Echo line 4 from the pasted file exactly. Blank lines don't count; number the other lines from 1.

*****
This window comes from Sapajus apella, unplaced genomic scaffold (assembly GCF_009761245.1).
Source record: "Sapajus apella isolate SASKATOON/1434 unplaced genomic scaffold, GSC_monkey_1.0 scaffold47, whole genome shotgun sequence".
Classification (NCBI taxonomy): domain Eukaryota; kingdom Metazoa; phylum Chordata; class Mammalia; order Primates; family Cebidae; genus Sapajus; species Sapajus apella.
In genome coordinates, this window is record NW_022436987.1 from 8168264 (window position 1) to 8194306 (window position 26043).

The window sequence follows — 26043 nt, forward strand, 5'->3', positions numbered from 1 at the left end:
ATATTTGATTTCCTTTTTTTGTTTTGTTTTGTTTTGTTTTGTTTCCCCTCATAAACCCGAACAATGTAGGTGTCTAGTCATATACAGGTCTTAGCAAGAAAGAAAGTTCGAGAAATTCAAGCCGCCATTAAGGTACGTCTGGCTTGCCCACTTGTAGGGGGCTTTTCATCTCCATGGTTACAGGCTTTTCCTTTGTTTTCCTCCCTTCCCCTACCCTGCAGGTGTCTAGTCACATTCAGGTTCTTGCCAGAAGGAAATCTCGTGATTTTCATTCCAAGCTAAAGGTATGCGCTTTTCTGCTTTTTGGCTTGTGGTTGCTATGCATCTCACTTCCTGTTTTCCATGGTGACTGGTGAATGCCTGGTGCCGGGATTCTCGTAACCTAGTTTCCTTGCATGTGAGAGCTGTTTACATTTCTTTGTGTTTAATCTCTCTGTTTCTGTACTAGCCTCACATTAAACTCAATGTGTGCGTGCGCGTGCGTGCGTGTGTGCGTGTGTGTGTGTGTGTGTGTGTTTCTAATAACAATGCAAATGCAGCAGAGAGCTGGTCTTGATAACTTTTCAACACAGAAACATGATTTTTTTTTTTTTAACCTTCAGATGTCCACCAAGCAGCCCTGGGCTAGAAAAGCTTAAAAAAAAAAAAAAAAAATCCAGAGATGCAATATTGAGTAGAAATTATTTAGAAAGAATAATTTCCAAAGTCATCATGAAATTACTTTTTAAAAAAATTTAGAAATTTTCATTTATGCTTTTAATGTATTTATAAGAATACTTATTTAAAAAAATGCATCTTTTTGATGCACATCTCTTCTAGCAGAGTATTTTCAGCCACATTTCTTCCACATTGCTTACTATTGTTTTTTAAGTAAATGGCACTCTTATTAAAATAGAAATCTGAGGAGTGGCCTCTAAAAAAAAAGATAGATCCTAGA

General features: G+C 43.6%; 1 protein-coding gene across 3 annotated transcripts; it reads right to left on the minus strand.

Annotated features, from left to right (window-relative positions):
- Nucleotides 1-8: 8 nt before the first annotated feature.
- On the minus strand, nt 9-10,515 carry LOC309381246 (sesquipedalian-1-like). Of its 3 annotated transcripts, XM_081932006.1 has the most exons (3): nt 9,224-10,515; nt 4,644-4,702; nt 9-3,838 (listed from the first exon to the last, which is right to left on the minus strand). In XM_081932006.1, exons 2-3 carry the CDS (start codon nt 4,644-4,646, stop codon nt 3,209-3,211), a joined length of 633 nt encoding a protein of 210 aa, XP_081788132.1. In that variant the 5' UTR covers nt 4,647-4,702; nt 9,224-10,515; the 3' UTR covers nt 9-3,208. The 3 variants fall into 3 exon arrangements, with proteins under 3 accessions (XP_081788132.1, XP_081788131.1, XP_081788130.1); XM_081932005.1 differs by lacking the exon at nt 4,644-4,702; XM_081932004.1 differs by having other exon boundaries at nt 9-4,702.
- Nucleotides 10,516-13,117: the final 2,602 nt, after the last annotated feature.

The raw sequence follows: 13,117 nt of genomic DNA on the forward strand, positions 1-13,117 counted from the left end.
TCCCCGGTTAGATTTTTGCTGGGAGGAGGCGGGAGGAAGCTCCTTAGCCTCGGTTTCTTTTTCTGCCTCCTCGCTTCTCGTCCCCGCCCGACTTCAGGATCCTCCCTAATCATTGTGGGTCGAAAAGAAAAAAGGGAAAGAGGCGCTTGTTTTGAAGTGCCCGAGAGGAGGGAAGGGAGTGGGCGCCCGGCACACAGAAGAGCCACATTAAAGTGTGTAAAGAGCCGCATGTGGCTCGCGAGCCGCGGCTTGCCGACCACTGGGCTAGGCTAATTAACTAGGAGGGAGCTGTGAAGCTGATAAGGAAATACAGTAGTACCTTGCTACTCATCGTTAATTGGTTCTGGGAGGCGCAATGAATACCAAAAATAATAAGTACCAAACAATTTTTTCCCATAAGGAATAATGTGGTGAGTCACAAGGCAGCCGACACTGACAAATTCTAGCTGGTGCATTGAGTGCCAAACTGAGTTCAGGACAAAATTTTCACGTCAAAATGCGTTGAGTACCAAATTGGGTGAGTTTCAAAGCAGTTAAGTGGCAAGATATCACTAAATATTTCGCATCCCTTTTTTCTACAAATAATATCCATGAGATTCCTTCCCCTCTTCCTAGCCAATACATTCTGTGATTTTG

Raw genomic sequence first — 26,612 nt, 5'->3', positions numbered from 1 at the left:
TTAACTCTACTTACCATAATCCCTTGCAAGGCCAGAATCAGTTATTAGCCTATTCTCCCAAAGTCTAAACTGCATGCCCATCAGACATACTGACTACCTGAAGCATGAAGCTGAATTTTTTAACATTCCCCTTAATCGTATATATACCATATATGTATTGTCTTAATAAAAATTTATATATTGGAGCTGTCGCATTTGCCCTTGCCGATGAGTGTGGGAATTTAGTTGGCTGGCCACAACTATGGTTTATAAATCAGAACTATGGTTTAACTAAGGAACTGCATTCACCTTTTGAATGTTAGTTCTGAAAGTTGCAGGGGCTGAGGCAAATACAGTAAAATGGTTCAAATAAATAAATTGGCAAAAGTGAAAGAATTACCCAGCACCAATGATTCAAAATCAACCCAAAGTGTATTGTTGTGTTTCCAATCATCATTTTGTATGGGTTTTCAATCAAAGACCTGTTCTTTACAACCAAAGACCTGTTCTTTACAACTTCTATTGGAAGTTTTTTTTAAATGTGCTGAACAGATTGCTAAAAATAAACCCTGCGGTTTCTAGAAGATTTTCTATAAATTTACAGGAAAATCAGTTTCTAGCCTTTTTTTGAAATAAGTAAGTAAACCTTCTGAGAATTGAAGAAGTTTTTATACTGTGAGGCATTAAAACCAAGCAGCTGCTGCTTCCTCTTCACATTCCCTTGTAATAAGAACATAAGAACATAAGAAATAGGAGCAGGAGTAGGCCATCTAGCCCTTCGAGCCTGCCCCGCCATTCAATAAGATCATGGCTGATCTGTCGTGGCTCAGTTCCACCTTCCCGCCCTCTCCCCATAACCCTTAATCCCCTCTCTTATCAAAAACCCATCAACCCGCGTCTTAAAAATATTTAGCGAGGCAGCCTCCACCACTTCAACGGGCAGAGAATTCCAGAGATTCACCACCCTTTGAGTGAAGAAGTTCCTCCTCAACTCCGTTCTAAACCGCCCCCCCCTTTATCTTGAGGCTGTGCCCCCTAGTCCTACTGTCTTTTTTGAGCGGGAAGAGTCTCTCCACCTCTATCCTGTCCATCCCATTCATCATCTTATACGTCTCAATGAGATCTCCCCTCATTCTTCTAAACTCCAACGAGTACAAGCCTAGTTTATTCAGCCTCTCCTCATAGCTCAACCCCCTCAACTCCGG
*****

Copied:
In genome coordinates, this window is record NW_022436987.1 from 8168264 (window position 1) to 8194306 (window position 26043).